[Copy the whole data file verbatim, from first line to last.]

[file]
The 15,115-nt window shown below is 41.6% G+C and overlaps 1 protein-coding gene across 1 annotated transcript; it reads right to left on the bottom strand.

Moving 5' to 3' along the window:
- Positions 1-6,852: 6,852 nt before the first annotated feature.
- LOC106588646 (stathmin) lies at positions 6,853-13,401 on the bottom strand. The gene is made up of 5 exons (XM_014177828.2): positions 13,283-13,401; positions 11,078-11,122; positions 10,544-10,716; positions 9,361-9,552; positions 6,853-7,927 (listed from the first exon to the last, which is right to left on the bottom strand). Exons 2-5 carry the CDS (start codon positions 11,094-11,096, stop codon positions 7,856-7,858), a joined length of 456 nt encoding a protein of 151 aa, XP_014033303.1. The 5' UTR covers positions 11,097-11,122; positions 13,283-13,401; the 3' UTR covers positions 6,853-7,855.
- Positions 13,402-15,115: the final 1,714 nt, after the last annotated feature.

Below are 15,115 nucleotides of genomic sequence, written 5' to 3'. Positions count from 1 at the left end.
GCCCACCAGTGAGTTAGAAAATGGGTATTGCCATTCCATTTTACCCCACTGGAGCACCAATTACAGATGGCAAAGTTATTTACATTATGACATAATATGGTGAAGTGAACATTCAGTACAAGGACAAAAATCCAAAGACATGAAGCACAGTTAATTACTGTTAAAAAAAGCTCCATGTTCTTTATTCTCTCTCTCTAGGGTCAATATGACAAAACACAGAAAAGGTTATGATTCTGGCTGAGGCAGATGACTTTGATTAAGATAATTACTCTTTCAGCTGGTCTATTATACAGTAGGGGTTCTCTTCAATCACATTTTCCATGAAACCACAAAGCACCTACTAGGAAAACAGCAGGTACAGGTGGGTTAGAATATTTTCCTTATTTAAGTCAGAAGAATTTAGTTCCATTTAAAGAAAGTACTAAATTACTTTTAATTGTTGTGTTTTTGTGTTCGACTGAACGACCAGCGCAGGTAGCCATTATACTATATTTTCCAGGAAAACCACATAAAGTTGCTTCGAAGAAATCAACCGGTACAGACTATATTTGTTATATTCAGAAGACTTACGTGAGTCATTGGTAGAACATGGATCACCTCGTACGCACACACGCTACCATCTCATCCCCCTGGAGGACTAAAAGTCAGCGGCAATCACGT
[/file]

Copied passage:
The 15,115-nt window shown below is 41.6% G+C and overlaps 1 protein-coding gene across 1 annotated transcript; it reads right to left on the bottom strand.

Moving 5' to 3' along the window:
- Positions 1-6,852: 6,852 nt before the first annotated feature.
- LOC106588646 (stathmin) lies at positions 6,853-13,401 on the bottom strand. The gene is made up of 5 exons (XM_014177828.2): positions 13,283-13,401; positions 11,078-11,122; positions 10,544-10,716; positions 9,361-9,552; positions 6,853-7,927 (listed from the first exon to the last, which is right to left on the bottom strand). Exons 2-5 carry the CDS (start codon positions 11,094-11,096, stop codon positions 7,856-7,858), a joined length of 456 nt encoding a protein of 151 aa, XP_014033303.1. The 5' UTR covers positions 11,097-11,122; positions 13,283-13,401; the 3' UTR covers positions 6,853-7,855.
- Positions 13,402-15,115: the final 1,714 nt, after the last annotated feature.

Below are 15,115 nucleotides of genomic sequence, written 5' to 3'. Positions count from 1 at the left end.
GCCCACCAGTGAGTTAGAAAATGGGTATTGCCATTCCATTTTACCCCACTGGAGCACCAATTACAGATGGCAAAGTTATTTACATTATGACATAATATGGTGAAGTGAACATTCAGTACAAGGACAAAAATCCAAAGACATGAAGCACAGTTAATTACTGTTAAAAAAAGCTCCATGTTCTTTATTCTCTCTCTCTAGGGTCAATATGACAAAACACAGAAAAGGTTATGATTCTGGCTGAGGCAGATGACTTTGATTAAGATAATTACTCTTTCAGCTGGTCTATTATACAGTAGGGGTTCTCTTCAATCACATTTTCCATGAAACCACAAAGCACCTACTAGGAAAACAGCAGGTACAGGTGGGTTAGAATATTTTCCTTATTTAAGTCAGAAGAATTTAGTTCCATTTAAAGAAAGTACTAAATTACTTTTAATTGTTGTGTTTTTGTGTTCGACTGAACGACCAGCGCAGGTAGCCATTATACTATATTTTCCAGGAAAACCACATAAAGTTGCTTCGAAGAAATCAACCGGTACAGACTATATTTGTTATATTCAGAAGACTTACGTGAGTCATTGGTAGAACATGGATCACCTCGTACGCACACACGCTACCATCTCATCCCCCTGGAGGACTAAAAGTCAGCGGCAATCACGT